Las Vegas Sands’ (NYSE:LVS) will report its 1Q 2013 earnings on May 1. Despite a slowdown in the Chinese economy last year, the company continued to do well in Macau, the world’s biggest casino market. Given the success of Las Vegas Sands’ integrated resorts in Macau and increased gaming revenues in China, we expect good results in the first quarter. However, the growth in the company’s Singapore operations is likely to be slow due to relatively strict government regulations and a decline in the number of foreign visitors.
Riding High On Macau
- Macau Revenue & EBITDA Contribution For Las Vegas Sands In The 5 Years Preceeding Our 2016 Estimates?
- Trefis Charts: Las Vegas Sands’ Singapore VIP vs Mass-Market Gaming Growth
- Trefis Charts: Las Vegas Sands’ Marina Bay Sands Hotel RevPAR Growth Compared To Resort World Sentosa
- Trefis Charts: Las Vegas Sands’ Singapore Hotel RevPAR Growth
- How Important Are Singapore Operations For Las Vegas Sands?
- By What Percentage Can LVS’ Revenue & EBITDA Grow In The Next 3 Years?
For the first three months of 2013, Macau’s gaming revenues surged 15% to $10 billion compared to the same period last year. In March alone, revenues were up 25% amounting to $4 billion.  While Macau’s strong growth will help the casino operators in the region, Las Vegas Sands in particular will be a key beneficiary as it has established a critical mass in the market with its diverse properties and resorts. This gives the company a competitive edge over the other players such as Wynn Resorts (NASDAQ:WYNN) and MGM Resorts International (NYSE:MGM).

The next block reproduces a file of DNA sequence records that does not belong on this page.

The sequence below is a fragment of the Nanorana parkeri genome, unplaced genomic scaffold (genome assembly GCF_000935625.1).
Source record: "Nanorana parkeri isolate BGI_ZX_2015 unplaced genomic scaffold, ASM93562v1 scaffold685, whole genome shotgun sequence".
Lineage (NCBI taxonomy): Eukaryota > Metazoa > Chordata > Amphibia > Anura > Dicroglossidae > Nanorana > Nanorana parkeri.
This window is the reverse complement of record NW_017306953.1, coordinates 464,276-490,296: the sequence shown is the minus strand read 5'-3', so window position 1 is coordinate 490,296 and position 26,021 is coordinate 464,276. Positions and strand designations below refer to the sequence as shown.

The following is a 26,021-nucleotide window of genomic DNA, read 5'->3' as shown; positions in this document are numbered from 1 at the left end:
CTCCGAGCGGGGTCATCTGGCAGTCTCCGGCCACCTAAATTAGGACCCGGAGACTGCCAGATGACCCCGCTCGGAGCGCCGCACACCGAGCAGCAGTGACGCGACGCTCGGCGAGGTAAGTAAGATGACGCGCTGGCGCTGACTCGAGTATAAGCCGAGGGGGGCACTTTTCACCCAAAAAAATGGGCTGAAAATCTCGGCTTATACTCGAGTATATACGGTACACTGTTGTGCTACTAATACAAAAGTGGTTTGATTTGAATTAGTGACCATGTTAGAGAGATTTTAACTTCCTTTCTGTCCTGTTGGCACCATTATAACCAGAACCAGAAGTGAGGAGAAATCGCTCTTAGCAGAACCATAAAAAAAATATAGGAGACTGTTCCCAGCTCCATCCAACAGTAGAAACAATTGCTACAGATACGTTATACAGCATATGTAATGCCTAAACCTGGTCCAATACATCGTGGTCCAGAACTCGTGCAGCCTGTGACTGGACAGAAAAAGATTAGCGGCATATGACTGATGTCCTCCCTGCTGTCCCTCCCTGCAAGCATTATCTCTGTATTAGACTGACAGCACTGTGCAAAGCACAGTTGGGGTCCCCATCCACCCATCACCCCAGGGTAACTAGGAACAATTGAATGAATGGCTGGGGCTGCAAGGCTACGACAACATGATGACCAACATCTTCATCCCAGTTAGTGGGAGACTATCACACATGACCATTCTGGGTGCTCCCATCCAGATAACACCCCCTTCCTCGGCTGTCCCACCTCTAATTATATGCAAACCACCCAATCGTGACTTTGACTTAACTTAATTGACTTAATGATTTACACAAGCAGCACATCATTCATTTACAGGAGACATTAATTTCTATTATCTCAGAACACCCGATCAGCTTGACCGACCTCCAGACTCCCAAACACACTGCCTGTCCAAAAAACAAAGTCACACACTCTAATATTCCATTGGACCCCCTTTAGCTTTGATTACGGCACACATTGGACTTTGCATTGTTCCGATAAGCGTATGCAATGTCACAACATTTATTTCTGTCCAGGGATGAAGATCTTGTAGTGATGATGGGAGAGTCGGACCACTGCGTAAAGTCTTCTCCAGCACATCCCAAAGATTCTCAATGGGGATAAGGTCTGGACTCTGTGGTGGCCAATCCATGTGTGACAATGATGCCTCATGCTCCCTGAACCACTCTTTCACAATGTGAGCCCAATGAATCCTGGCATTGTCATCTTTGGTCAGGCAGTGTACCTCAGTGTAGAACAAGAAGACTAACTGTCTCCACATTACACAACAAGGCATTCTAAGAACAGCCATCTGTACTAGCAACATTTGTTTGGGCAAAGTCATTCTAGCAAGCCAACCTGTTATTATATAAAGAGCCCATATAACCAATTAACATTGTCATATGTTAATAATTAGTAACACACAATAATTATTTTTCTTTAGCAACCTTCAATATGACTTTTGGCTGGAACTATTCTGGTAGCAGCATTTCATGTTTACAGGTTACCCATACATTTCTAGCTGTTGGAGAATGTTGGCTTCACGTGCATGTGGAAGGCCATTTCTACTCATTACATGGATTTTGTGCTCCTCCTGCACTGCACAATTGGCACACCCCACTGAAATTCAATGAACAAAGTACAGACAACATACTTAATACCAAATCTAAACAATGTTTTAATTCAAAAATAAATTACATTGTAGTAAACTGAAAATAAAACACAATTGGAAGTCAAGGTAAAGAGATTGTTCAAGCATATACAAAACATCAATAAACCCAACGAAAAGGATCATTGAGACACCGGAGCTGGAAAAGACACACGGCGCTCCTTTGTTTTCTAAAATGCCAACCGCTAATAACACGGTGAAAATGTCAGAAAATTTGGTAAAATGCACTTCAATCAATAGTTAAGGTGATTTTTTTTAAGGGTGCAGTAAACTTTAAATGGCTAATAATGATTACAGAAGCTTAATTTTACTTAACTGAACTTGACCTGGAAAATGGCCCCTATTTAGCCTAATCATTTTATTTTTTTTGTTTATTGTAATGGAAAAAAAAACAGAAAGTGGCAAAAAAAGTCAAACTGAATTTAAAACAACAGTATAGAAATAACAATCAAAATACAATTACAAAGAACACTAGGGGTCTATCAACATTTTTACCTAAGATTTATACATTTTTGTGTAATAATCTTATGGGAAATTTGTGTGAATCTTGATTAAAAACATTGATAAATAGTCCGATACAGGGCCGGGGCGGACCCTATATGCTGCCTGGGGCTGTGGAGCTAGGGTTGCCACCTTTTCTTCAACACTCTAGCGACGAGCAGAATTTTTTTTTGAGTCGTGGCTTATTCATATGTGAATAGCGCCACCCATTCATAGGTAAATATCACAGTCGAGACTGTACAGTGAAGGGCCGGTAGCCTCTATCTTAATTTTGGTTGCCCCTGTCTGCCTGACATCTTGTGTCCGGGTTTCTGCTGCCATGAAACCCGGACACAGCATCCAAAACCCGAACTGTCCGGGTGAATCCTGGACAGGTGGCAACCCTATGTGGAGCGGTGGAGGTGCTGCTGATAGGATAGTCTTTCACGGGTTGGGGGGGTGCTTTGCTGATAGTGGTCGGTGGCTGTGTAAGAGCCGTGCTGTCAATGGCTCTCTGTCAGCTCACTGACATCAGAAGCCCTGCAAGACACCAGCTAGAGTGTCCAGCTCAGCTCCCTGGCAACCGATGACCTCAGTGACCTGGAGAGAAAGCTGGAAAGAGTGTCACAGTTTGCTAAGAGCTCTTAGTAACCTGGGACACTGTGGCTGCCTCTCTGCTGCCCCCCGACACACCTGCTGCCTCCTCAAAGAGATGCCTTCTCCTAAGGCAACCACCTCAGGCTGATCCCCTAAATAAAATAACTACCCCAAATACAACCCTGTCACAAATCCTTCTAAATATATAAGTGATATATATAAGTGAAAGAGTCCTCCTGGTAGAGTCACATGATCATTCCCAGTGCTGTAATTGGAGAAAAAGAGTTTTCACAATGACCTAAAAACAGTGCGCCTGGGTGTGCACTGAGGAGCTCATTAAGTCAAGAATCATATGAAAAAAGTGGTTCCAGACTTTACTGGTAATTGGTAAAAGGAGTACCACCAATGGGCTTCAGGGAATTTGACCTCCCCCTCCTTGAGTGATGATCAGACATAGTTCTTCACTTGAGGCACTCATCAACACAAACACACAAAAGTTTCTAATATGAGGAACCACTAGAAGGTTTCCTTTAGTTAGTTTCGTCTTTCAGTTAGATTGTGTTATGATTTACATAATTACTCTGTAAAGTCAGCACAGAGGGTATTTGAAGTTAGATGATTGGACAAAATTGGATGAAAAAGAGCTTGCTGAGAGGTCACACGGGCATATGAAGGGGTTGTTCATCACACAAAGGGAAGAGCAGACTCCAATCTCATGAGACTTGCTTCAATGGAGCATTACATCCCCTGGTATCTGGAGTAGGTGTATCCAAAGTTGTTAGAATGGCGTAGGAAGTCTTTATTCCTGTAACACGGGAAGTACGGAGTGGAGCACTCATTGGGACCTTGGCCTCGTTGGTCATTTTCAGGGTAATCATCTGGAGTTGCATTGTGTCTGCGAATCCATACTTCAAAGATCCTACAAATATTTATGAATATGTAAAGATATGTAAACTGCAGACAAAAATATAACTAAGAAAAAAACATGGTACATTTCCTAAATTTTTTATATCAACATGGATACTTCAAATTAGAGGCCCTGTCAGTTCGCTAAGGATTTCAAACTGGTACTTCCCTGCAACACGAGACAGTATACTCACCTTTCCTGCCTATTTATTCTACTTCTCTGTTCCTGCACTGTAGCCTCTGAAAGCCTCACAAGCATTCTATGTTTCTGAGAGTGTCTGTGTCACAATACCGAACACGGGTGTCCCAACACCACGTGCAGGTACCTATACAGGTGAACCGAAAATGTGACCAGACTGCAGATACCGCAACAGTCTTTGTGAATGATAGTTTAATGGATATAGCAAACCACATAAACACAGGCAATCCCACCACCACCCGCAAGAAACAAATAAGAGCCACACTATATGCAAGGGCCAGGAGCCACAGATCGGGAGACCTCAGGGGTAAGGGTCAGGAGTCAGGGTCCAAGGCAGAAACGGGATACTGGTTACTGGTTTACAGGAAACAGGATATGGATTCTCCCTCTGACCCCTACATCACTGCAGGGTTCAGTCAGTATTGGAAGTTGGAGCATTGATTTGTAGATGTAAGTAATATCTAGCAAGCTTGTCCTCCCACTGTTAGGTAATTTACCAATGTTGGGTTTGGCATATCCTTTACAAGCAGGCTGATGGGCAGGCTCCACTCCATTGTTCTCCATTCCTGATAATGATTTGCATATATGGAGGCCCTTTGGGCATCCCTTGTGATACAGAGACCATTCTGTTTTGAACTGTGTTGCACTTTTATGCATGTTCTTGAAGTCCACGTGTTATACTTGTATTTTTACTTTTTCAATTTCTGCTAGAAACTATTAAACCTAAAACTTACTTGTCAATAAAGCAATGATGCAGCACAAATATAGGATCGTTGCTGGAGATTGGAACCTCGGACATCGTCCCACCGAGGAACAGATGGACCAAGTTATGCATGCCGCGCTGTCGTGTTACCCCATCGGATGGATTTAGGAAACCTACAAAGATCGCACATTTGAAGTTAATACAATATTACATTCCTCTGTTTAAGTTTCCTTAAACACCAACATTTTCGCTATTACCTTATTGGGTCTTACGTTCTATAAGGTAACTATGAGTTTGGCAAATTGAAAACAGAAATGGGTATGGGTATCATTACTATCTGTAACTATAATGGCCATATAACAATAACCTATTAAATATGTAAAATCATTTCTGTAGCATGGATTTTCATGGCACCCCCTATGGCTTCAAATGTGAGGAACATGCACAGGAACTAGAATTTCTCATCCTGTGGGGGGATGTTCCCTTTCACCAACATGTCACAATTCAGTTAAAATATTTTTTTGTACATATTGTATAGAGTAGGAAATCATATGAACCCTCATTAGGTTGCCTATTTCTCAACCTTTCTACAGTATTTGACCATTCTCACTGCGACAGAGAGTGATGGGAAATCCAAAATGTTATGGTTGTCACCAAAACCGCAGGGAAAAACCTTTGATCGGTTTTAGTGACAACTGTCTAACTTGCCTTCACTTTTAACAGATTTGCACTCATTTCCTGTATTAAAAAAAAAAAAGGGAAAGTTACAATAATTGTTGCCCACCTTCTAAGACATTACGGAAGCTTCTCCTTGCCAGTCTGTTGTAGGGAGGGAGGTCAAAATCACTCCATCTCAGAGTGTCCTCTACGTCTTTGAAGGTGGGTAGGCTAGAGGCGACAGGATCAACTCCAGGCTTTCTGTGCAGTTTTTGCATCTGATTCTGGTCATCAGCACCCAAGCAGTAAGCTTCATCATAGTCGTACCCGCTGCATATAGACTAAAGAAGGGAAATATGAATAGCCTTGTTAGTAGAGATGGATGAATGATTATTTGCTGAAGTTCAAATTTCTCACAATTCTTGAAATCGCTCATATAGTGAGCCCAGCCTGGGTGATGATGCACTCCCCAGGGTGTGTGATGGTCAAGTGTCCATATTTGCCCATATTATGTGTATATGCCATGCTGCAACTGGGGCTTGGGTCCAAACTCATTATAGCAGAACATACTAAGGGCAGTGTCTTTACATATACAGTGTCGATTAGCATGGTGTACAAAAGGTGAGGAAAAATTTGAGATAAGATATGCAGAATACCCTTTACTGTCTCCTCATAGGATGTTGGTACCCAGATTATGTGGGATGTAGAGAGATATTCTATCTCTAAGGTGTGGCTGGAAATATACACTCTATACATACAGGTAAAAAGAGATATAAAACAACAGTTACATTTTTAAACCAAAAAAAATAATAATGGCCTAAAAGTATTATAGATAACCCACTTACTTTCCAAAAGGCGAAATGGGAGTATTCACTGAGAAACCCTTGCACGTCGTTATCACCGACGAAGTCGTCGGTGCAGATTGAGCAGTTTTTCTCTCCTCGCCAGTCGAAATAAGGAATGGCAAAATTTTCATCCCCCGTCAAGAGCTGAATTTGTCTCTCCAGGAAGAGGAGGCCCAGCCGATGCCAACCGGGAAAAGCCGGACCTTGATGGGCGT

The Macau gaming market is VIP-centric and this section has suffered some weakness due to the slowdown in China’s growth last year. However, the impact of the slowdown on Las Vegas Sands was muted. In the first quarter of this year, Macau’s gambling revenues surged as VIP gamblers returned to the market. 
Singapore Operations Slowing Down
Singapore is the second biggest market for Las Vegas Sands after Macau, and constitutes roughly 20% of the company’s value. However, Singapore’s government introduced strict measures during the past year to minimize the social costs from the casinos’ success, and this could hamper the market growth. The government has imposed an entry fee of $82 (S$100) a day to the casinos for citizens and permanent residents of Singapore. Also, there is a monthly limit on casino visits for low-income earners, who generally play on mass-market tables. A limit on such visits could hurt Las Vegas Sands’ casino business as mass-market table games contribute more than 30% to its Singapore revenues.
In addition to this, Singapore’s economy shrank 0.6% in Q1 2013 compared to the same period in 2012.  A slowdown in the economy is likely to have a mitigating impact on Las Vegas Sands’ operations in the region.
Our price estimate for Las Vegas Sands stands at $48, implying a discount of more than 10% to the market price.Notes:
- Macau up 15 per cent in first quarter, Intergame, Apr 26, 2013 [↩]
- Macau Casinos Revenue Roars As VIP Gamblers Return, Investors Business Daily, Mar 25, 2013 [↩]
- Singapore economy shows surprise 0.6% contraction due to manufacturing slump, Straits Times, Apr 12, 2013 [↩]